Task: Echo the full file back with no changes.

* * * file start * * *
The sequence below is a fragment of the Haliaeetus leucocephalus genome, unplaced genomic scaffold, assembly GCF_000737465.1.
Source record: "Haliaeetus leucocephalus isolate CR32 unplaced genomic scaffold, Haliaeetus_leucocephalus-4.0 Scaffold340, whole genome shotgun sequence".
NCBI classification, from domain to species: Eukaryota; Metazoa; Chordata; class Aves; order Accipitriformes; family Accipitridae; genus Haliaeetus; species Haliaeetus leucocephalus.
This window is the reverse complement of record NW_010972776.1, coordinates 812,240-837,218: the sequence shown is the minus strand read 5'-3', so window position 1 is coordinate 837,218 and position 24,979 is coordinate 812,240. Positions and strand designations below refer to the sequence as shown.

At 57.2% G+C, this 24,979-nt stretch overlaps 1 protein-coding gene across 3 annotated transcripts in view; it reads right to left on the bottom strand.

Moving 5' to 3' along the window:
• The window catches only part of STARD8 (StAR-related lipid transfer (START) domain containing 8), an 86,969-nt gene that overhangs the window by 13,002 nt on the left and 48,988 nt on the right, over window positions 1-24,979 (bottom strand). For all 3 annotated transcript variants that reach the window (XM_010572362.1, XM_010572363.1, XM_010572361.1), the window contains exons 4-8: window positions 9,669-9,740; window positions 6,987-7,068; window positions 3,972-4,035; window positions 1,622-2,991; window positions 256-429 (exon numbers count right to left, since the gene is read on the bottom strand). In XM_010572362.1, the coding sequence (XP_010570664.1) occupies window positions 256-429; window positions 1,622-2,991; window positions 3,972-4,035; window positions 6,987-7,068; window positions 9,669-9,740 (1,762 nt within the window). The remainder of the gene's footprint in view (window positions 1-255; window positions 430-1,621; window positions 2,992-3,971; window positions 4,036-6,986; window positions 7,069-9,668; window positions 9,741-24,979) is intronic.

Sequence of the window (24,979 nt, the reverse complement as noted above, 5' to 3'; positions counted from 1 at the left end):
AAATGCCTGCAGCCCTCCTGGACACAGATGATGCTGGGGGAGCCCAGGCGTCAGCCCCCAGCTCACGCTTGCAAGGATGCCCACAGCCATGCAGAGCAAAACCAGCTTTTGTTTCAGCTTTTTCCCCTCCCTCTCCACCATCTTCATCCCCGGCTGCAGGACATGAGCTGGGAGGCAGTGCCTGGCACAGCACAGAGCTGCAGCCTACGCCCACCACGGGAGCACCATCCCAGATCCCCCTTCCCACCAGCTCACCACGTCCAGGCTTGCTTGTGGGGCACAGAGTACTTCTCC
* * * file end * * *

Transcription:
The sequence below is a fragment of the Haliaeetus leucocephalus genome, unplaced genomic scaffold, assembly GCF_000737465.1.
Source record: "Haliaeetus leucocephalus isolate CR32 unplaced genomic scaffold, Haliaeetus_leucocephalus-4.0 Scaffold340, whole genome shotgun sequence".
NCBI classification, from domain to species: Eukaryota; Metazoa; Chordata; class Aves; order Accipitriformes; family Accipitridae; genus Haliaeetus; species Haliaeetus leucocephalus.
This window is the reverse complement of record NW_010972776.1, coordinates 812,240-837,218: the sequence shown is the minus strand read 5'-3', so window position 1 is coordinate 837,218 and position 24,979 is coordinate 812,240. Positions and strand designations below refer to the sequence as shown.

At 57.2% G+C, this 24,979-nt stretch overlaps 1 protein-coding gene across 3 annotated transcripts in view; it reads right to left on the bottom strand.

Moving 5' to 3' along the window:
• The window catches only part of STARD8 (StAR-related lipid transfer (START) domain containing 8), an 86,969-nt gene that overhangs the window by 13,002 nt on the left and 48,988 nt on the right, over window positions 1-24,979 (bottom strand). For all 3 annotated transcript variants that reach the window (XM_010572362.1, XM_010572363.1, XM_010572361.1), the window contains exons 4-8: window positions 9,669-9,740; window positions 6,987-7,068; window positions 3,972-4,035; window positions 1,622-2,991; window positions 256-429 (exon numbers count right to left, since the gene is read on the bottom strand). In XM_010572362.1, the coding sequence (XP_010570664.1) occupies window positions 256-429; window positions 1,622-2,991; window positions 3,972-4,035; window positions 6,987-7,068; window positions 9,669-9,740 (1,762 nt within the window). The remainder of the gene's footprint in view (window positions 1-255; window positions 430-1,621; window positions 2,992-3,971; window positions 4,036-6,986; window positions 7,069-9,668; window positions 9,741-24,979) is intronic.

Sequence of the window (24,979 nt, the reverse complement as noted above, 5' to 3'; positions counted from 1 at the left end):
AAATGCCTGCAGCCCTCCTGGACACAGATGATGCTGGGGGAGCCCAGGCGTCAGCCCCCAGCTCACGCTTGCAAGGATGCCCACAGCCATGCAGAGCAAAACCAGCTTTTGTTTCAGCTTTTTCCCCTCCCTCTCCACCATCTTCATCCCCGGCTGCAGGACATGAGCTGGGAGGCAGTGCCTGGCACAGCACAGAGCTGCAGCCTACGCCCACCACGGGAGCACCATCCCAGATCCCCCTTCCCACCAGCTCACCACGTCCAGGCTTGCTTGTGGGGCACAGAGTACTTCTCC